Potomac River

Group Files Criminal Complaint Over Alleged Illegal Discharges in Potomac River

They want the U.S. Army Corps of Engineers, which operates the aqueduct, to take action, especially because the aqueduct supplies drinking water to more than a million people. 

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A local environmental group is calling on the U.S. Army Corps of Engineers to investigate an alleged illegal discharge it says is spilling from a water treatment plan.

The Potomac Riverkeeper Network, which monitors the river, says the discharges, which members captured on video, have happened several times so far this year. They've now filed a criminal complaint with the Environmental Protection Agency.

“It’s not like this is just some storm water trickling out," the group's Dean Naujoks said. "These are large volumes of wastewater being discharged into Little Falls Branch and there’s no permit to do it."

The organization says the discharges are from the Washington Aqueduct in Northwest Washington into Little Falls Branch in Bethesda, Maryland. The discharges were first discovered in January and have continued to happen, the Potomac Riverkeeper Network said. 

They want the U.S. Army Corps of Engineers, which operates the aqueduct, to take action, especially because the aqueduct supplies drinking water to more than a million people.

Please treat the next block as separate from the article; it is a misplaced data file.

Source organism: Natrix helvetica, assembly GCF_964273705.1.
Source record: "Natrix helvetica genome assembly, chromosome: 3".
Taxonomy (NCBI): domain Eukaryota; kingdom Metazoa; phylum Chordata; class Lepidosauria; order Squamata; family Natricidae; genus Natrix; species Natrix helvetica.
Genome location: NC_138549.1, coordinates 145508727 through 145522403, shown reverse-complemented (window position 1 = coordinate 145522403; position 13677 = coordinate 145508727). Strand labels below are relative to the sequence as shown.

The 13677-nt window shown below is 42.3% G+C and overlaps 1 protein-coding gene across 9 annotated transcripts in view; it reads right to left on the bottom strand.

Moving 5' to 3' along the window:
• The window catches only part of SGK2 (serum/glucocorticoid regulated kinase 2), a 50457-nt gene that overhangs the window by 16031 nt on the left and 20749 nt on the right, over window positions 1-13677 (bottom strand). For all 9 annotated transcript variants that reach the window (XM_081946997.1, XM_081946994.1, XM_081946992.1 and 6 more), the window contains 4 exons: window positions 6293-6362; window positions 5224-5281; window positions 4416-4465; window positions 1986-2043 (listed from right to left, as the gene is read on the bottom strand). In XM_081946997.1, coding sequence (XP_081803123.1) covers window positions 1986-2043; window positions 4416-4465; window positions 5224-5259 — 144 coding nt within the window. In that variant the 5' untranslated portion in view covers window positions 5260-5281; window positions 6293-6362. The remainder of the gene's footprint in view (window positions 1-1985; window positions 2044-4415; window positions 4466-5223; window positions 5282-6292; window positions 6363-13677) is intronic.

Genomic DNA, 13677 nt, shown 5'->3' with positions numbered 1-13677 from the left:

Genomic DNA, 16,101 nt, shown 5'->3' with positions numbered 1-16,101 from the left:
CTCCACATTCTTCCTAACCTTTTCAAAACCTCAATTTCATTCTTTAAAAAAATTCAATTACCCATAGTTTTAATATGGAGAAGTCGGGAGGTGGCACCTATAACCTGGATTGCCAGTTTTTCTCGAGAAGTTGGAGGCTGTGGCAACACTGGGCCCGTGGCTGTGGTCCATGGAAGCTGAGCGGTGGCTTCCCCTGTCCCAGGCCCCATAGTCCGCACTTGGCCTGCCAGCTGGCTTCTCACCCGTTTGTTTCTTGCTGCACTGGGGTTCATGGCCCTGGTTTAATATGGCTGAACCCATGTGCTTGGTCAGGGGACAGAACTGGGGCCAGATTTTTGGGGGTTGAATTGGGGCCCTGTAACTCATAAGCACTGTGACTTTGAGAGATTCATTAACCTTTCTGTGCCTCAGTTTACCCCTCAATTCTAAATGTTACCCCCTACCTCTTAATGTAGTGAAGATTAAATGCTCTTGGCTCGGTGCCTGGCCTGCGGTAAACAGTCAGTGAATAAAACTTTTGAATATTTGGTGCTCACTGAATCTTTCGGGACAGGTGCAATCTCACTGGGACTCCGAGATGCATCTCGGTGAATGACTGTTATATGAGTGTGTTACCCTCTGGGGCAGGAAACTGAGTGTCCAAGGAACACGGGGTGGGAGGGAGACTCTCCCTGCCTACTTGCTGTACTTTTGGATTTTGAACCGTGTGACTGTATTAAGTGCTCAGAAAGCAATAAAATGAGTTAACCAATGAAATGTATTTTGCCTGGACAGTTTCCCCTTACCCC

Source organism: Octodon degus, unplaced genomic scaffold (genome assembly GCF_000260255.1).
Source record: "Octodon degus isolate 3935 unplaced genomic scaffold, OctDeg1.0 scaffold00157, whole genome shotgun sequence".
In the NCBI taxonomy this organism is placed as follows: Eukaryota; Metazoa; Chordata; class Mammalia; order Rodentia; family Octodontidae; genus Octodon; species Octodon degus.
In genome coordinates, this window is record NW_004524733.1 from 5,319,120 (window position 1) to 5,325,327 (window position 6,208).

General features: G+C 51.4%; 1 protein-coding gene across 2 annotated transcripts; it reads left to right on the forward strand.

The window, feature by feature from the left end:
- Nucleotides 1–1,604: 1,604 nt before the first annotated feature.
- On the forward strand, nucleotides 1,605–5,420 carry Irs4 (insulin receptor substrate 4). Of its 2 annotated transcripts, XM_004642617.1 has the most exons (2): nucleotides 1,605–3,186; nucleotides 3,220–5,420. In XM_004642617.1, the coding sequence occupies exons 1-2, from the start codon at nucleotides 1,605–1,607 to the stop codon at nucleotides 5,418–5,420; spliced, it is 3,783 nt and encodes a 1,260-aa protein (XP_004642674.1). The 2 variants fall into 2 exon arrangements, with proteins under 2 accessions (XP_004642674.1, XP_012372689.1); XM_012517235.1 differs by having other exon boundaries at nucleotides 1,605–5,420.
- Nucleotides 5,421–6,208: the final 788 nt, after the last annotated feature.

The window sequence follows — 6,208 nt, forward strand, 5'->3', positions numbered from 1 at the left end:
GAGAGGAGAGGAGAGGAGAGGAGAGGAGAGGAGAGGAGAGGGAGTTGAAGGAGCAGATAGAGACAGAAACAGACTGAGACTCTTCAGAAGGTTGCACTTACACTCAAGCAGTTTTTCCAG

In a statement to News4, the Army Corps of Engineers acknowledged that a power failure is responsible for recent overflows into Little Falls Branch and said they are looking into the cause of the power failure. Their investigation will be reported to the Maryland Department of the Environment, they said.

They deny, however, that they're responsible for similar overflows reported in January.

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The Potomac Riverkeeper Network does not know what exactly is in the discharge they describe as brown and muddy. They want an investigation and to put an end to it. 

“This is an unauthorized discharge from an un-permitted outfall. It’s illegal under the Clean Water Act, and we want some kind of accountability, we want some kind of enforcement, we want these discharges to stop,” Naujoks said. 

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